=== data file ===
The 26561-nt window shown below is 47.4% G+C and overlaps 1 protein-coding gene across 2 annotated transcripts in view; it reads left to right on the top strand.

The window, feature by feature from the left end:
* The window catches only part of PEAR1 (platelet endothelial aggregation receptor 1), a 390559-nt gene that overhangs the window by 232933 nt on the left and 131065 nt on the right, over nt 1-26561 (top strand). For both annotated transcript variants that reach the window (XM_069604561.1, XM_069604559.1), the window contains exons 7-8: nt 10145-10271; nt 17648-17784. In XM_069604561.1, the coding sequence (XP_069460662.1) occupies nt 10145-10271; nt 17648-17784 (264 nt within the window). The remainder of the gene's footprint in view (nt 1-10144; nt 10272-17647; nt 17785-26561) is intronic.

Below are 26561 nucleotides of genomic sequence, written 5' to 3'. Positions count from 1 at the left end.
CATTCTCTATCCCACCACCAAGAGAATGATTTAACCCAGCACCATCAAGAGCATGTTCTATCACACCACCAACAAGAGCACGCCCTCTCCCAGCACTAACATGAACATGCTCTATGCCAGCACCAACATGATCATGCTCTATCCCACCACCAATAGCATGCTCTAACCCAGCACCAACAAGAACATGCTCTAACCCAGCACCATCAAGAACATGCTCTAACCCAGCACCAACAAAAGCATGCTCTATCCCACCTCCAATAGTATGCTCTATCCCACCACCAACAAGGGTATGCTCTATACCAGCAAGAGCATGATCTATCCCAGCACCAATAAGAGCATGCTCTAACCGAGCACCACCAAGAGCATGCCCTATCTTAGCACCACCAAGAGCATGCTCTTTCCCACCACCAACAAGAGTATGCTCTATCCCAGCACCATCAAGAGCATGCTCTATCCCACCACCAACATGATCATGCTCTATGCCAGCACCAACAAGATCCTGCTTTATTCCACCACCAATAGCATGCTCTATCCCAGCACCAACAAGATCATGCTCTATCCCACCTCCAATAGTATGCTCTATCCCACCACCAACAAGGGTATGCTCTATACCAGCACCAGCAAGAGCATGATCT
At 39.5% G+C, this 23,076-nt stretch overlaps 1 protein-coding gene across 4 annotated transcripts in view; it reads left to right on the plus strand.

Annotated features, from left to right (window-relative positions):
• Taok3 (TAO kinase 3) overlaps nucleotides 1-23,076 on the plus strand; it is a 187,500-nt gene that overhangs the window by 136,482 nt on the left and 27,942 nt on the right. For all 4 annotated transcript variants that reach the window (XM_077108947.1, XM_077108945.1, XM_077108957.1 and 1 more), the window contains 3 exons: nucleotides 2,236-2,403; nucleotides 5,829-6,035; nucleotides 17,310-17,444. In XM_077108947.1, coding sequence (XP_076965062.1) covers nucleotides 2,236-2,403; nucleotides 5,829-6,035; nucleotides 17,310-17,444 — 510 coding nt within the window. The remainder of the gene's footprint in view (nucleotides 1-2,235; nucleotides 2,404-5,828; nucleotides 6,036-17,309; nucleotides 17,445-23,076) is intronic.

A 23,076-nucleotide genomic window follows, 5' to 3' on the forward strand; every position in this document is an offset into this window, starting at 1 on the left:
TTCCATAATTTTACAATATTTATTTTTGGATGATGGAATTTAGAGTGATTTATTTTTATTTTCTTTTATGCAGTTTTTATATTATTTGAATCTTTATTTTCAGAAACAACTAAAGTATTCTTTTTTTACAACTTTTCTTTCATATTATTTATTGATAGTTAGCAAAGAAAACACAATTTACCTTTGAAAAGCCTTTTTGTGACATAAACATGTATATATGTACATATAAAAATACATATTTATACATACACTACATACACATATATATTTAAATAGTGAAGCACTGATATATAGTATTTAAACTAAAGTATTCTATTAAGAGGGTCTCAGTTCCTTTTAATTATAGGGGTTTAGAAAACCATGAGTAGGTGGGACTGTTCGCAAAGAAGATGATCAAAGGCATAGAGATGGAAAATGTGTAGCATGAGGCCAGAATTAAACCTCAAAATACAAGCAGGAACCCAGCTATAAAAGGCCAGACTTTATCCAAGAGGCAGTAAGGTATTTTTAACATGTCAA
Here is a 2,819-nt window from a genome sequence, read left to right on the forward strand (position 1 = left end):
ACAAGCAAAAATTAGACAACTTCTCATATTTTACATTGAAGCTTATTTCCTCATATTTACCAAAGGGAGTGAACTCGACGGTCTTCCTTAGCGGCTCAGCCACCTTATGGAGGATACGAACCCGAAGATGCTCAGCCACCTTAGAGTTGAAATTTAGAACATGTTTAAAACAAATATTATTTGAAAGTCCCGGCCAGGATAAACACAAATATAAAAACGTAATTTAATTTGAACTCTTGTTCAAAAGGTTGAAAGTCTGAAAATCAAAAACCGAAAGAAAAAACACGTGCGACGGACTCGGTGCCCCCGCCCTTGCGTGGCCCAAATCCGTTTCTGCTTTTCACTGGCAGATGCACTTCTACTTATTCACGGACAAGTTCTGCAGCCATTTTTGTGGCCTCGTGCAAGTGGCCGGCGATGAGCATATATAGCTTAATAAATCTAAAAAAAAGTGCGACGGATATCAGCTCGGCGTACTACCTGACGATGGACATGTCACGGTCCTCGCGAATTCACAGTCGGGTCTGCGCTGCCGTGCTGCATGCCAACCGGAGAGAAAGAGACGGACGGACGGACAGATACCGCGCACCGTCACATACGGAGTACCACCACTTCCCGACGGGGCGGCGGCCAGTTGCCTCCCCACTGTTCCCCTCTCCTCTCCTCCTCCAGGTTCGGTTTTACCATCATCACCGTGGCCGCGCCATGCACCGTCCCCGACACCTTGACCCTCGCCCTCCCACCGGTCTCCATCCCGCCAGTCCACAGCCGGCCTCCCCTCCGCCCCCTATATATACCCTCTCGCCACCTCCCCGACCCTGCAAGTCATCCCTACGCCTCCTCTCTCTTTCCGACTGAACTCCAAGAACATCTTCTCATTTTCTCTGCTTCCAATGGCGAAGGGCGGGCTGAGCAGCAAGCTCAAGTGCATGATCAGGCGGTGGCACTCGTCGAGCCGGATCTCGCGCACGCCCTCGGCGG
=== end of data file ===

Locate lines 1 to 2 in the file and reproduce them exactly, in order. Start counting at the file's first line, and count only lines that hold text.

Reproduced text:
The 26561-nt window shown below is 47.4% G+C and overlaps 1 protein-coding gene across 2 annotated transcripts in view; it reads left to right on the top strand.

The window, feature by feature from the left end: